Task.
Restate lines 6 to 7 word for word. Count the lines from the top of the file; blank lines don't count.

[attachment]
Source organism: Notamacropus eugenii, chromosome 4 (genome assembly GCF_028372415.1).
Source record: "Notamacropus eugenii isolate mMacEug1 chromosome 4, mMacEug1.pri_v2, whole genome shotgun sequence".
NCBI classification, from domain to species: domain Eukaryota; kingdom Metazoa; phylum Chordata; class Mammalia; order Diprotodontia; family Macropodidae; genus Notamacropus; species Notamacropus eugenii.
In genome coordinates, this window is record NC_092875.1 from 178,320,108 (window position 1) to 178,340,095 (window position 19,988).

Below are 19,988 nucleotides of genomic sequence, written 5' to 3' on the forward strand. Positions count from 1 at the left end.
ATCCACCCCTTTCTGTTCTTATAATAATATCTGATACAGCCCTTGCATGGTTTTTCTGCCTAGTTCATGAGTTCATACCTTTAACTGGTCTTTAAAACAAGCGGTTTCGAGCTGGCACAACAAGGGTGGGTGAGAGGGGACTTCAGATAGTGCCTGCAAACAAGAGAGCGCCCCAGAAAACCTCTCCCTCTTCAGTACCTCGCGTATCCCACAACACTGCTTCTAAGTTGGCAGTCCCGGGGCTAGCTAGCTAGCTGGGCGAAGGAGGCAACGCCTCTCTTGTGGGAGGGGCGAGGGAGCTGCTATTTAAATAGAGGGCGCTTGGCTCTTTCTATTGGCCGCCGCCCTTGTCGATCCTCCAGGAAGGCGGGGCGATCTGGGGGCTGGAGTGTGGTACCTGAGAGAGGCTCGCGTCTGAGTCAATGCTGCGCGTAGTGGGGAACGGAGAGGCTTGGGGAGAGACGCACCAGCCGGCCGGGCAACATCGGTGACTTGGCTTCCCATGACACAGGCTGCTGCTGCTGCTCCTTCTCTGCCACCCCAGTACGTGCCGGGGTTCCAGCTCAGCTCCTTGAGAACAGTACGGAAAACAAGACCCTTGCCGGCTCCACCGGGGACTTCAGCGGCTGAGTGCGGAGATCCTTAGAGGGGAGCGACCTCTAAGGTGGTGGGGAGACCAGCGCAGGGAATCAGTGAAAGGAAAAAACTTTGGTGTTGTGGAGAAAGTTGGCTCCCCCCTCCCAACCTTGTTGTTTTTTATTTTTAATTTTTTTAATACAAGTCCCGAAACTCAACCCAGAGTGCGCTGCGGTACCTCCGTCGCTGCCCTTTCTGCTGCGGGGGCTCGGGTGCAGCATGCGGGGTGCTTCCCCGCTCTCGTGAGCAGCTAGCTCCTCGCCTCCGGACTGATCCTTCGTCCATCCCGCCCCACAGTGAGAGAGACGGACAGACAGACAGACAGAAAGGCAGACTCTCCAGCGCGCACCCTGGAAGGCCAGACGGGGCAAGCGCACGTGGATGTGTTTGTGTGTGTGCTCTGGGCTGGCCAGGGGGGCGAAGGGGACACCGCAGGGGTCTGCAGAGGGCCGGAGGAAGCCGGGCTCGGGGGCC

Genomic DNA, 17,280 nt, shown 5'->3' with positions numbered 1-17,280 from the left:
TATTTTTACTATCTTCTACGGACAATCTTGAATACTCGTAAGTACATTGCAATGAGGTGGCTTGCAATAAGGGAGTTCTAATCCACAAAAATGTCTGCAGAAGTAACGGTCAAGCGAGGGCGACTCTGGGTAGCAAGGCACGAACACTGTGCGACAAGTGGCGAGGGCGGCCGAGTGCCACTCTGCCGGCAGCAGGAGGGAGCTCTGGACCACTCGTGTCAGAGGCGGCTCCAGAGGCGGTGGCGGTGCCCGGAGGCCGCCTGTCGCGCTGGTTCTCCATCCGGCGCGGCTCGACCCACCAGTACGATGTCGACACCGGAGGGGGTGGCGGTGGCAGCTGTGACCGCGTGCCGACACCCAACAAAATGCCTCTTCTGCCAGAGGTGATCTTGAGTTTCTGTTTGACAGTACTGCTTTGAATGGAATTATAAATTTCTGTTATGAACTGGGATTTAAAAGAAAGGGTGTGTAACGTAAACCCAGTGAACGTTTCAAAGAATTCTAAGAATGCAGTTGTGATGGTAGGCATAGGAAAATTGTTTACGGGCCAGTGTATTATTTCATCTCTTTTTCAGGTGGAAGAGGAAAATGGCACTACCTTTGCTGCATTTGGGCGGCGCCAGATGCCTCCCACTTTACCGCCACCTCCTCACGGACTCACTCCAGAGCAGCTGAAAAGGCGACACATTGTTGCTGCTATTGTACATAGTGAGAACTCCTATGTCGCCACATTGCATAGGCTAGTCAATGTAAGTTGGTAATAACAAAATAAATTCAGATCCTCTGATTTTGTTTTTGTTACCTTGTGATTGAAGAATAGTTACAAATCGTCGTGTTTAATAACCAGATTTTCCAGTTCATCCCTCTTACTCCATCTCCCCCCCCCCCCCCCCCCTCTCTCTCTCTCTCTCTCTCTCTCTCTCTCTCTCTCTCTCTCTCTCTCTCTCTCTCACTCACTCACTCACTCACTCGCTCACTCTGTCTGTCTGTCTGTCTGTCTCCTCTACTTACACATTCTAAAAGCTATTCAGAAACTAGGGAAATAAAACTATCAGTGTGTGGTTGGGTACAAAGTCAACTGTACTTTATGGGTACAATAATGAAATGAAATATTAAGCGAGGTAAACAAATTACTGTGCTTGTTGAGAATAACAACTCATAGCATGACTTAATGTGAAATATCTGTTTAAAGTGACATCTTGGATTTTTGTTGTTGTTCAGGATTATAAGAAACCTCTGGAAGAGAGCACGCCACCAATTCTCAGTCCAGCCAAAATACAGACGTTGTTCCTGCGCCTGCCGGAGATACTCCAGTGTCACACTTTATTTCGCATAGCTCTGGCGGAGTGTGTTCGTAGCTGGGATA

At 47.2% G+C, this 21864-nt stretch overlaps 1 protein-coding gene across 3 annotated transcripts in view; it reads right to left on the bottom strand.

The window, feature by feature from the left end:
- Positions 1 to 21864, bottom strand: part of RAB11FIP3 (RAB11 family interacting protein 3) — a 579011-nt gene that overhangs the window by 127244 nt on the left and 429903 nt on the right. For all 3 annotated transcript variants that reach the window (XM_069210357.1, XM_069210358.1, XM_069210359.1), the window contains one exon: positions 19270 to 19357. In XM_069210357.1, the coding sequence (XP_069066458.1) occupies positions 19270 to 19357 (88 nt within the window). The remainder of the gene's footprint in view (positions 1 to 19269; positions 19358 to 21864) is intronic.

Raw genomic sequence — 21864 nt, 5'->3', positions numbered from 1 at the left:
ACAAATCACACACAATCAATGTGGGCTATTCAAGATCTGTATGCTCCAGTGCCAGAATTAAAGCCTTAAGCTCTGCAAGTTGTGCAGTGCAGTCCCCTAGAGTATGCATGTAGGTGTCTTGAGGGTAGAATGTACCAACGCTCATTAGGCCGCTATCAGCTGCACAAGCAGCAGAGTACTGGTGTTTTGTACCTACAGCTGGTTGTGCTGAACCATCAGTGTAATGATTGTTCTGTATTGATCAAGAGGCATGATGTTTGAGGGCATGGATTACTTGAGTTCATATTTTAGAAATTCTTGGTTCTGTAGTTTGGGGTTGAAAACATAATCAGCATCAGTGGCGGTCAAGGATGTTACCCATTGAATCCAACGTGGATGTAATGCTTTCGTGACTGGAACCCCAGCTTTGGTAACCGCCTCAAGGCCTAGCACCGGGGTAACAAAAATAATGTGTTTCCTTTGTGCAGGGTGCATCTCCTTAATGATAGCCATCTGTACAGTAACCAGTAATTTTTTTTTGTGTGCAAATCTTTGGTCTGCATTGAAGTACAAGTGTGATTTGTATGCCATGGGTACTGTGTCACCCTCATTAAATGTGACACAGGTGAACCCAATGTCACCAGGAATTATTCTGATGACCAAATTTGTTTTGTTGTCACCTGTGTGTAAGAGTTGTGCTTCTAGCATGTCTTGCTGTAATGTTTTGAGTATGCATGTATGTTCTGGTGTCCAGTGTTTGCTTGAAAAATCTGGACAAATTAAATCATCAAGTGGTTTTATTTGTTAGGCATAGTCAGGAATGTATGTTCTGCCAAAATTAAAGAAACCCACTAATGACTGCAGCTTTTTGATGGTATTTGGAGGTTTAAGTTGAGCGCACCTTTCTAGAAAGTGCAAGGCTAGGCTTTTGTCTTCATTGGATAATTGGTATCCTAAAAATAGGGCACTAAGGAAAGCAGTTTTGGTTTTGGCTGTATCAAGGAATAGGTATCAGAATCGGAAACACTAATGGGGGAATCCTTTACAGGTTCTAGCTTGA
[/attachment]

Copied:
ATCCACCCCTTTCTGTTCTTATAATAATATCTGATACAGCCCTTGCATGGTTTTTCTGCCTAGTTCATGAGTTCATACCTTTAACTGGTCTTTAAAACAAGCGGTTTCGAGCTGGCACAACAAGGGTGGGTGAGAGGGGACTTCAGATAGTGCCTGCAAACAAGAGAGCGCCCCAGAAAACCTCTCCCTCTTCAGTACCTCGCGTATCCCACAACACTGCTTCTAAGTTGGCAGTCCCGGGGCTAGCTAGCTAGCTGGGCGAAGGAGGCAACGCCTCTCTTGTGGGAGGGGCGAGGGAGCTGCTATTTAAATAGAGGGCGCTTGGCTCTTTCTATTGGCCGCCGCCCTTGTCGATCCTCCAGGAAGGCGGGGCGATCTGGGGGCTGGAGTGTGGTACCTGAGAGAGGCTCGCGTCTGAGTCAATGCTGCGCGTAGTGGGGAACGGAGAGGCTTGGGGAGAGACGCACCAGCCGGCCGGGCAACATCGGTGACTTGGCTTCCCATGACACAGGCTGCTGCTGCTGCTCCTTCTCTGCCACCCCAGTACGTGCCGGGGTTCCAGCTCAGCTCCTTGAGAACAGTACGGAAAACAAGACCCTTGCCGGCTCCACCGGGGACTTCAGCGGCTGAGTGCGGAGATCCTTAGAGGGGAGCGACCTCTAAGGTGGTGGGGAGACCAGCGCAGGGAATCAGTGAAAGGAAAAAACTTTGGTGTTGTGGAGAAAGTTGGCTCCCCCCTCCCAACCTTGTTGTTTTTTATTTTTAATTTTTTTAATACAAGTCCCGAAACTCAACCCAGAGTGCGCTGCGGTACCTCCGTCGCTGCCCTTTCTGCTGCGGGGGCTCGGGTGCAGCATGCGGGGTGCTTCCCCGCTCTCGTGAGCAGCTAGCTCCTCGCCTCCGGACTGATCCTTCGTCCATCCCGCCCCACAGTGAGAGAGACGGACAGACAGACAGACAGAAAGGCAGACTCTCCAGCGCGCACCCTGGAAGGCCAGACGGGGCAAGCGCACGTGGATGTGTTTGTGTGTGTGCTCTGGGCTGGCCAGGGGGGCGAAGGGGACACCGCAGGGGTCTGCAGAGGGCCGGAGGAAGCCGGGCTCGGGGGCC

Genomic DNA, 17,280 nt, shown 5'->3' with positions numbered 1-17,280 from the left: